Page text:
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gunsmith
08-01-2010, 7:39 AM
http://www.rgj.com/article/20100801/OPED01/8010333

NV ccw policy is kind of strange, if you qualify on a .22 revolver you can carry a .357 mag revolver but if you qualify on a .357 sig Glock you can't carry a 40.sw Glock.

It should be uniform ( like FL/AZ carry any concealed weapon ) but the weirdly written law has been used by the RGJ to go after the Republican gov

we need a list/phone numbers of ppl who work there and advertisers - we have to make that public- whats good for the goose is good for the gander

EOD Guy
08-01-2010, 8:01 AM
http://www.rgj.com/article/20100801/OPED01/8010333

NV ccw policy is kind of strange, if you qualify on a .22 revolver you can carry a .357 mag revolver but if you qualify on a .357 sig Glock you can't carry a 40.sw Glock.

It should be uniform ( like FL/AZ carry any concealed weapon ) but the weirdly written law has been used by the RGJ to go after the Republican gov

The Nevada law recognizes that all revolvers ae basically alike while there are wide variations in semi-auto pistol safeties and other operating controls.

That's not the reason the paper challenged the law. They challenged the privacy portion and what personal information was protected and at what point.

Pixs
08-01-2010, 11:35 AM
Hi Folks,
I read the article and thought that the papers position was a good one. What we now have here in CA is the wink and nod system of issuing CCW ot cronies. Have any of you seen support from a news purveyor that wants to see the playing field leveled to make sure that fairness prevails?
Best to all,
Pixs

press1280
08-01-2010, 1:25 PM
Hi Folks,
I read the article and thought that the papers position was a good one. What we now have here in CA is the wink and nod system of issuing CCW ot cronies. Have any of you seen support from a news purveyor that wants to see the playing field leveled to make sure that fairness prevails?
Best to all,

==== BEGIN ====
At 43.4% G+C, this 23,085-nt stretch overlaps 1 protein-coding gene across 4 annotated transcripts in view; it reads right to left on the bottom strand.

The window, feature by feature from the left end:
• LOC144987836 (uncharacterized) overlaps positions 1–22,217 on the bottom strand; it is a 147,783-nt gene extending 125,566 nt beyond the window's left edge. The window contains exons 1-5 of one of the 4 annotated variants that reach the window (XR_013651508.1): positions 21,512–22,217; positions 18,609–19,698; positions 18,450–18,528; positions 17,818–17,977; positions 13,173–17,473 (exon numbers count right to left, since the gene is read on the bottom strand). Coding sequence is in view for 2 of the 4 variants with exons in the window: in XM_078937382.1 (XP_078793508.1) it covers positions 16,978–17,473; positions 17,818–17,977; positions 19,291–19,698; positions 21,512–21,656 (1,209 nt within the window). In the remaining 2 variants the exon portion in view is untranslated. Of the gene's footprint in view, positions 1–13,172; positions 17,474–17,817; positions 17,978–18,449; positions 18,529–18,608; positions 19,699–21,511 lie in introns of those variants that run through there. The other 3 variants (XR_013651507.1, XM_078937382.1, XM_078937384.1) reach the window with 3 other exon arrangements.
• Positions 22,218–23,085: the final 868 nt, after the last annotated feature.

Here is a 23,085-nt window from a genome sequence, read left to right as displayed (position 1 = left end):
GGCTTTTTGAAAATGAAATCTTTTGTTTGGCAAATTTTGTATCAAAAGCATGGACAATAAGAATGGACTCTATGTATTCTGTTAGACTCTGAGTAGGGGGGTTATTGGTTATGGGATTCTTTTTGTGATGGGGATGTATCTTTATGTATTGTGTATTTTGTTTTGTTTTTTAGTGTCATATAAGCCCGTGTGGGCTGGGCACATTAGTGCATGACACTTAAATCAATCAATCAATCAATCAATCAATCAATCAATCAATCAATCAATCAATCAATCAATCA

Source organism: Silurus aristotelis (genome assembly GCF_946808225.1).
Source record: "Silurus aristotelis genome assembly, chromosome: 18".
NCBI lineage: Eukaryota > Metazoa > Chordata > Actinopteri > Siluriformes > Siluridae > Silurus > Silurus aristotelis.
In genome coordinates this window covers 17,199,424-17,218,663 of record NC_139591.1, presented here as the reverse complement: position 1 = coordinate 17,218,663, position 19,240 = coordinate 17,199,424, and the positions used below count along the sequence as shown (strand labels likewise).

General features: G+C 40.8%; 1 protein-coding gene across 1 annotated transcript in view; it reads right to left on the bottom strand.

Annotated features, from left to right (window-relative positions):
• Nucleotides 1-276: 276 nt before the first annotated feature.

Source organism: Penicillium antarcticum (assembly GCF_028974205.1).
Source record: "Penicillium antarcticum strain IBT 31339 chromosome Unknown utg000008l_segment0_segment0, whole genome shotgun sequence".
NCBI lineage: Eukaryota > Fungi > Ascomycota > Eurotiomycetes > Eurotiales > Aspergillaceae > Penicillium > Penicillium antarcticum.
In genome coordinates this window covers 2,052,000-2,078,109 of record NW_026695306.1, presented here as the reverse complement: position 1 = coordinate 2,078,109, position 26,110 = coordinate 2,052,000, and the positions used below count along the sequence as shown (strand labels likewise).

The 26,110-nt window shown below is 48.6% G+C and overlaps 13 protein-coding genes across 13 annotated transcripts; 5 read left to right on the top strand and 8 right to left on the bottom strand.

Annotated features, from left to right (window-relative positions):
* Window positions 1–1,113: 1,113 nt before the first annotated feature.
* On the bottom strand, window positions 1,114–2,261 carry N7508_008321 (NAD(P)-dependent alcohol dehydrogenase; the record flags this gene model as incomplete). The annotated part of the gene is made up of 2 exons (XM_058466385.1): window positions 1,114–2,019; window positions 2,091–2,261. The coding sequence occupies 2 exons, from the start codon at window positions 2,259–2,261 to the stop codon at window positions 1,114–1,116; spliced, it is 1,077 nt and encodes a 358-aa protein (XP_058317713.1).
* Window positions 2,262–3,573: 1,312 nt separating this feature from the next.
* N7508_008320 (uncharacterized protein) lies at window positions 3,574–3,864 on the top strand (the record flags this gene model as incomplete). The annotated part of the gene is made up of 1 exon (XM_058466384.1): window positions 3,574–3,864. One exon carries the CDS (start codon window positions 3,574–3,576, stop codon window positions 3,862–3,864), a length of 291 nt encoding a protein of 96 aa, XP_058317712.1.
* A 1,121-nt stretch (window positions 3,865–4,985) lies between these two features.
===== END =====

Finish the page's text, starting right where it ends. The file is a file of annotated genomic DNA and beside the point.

Pixs

I'm not understanding what the newspaper wants. There shouldn't be a wink and a nod system in NV since its shall issue. Public info on CCW is a better tool to expose corruption in CA,NY,NJ,MD. You know there's some winking and nodding there.

gunsmith
08-01-2010, 3:21 PM
publicizing the names of ccw holders gets ppl killed, gets them fired from their jobs and denied employment.

OleCuss
08-01-2010, 3:28 PM
Hi Folks,
I read the article and thought that the papers position was a good one. What we now have here in CA is the wink and nod system of issuing CCW ot cronies. Have any of you seen support from a news purveyor that wants to see the playing field leveled to make sure that fairness prevails?
Best to all,
Pixs

Actually, the Modesto Bee did that a few months ago. They published only a few of the involved names.

I'm not in favor of making the names of all those with CCW public. But if a paper wants to examine those records without publishing the names or addresses of the CCW holders (unless those names are already newsworthy as public figures or maybe some significant violation of law).

gunsmith
08-01-2010, 3:39 PM
ccw only works when criminals do not know who's packing and have to wonder if the little old lady they plan on mugging can take them out.

this is a matter of life and death.

Crom
08-01-2010, 3:42 PM
I don't know if you guys know or not but in California all CCW applications, denials, renewals are all PUBLIC DOCUMENTS. This evolved out of 1986 court case.

CBS Inc. v. Block (http://sunshinereview.org/index.php/CBS_Inc._v._Block) (1986) - CCW Applications are public documents, therefore anyone may view them.

CalNRA
08-01-2010, 4:02 PM
that's why a lot of us want no-license carry.

Because of these scum news people who hide behind the first amendment. This happened a while back when a newspaper(I think in California) published the names of all the CCW holders in that county.

wildhawker
08-01-2010, 4:32 PM
The guarantees of the California constitution cut both ways as applied to CCW licensing here in California. While, in time, securing full privacy for license holders should be a priority of the people, until California is a shall-issue state “[t]he interest of society in ensuring accountability is particularly strong where the discretion invested in a government official is unfettered, and only a select few are granted the special privilege. Moreover, the degree of subjectivity involved in exercising the discretion cries out for public scrutiny.” (CBS, Inc. v. Block (1986) 42 Cal.3d 646, 655 [230 Cal. Rptr. 362, 725 P.2d 470]). Indeed, “there is a clear and legislatively articulated justification for disclosure — the right of the public and the press to review the government's conduct of its business. Public inspection of the names of license holders and the reasons the licenses were requested enables the press and the public to ensure that public officials are acting properly in issuing licenses for legitimate reasons”. Id at 654.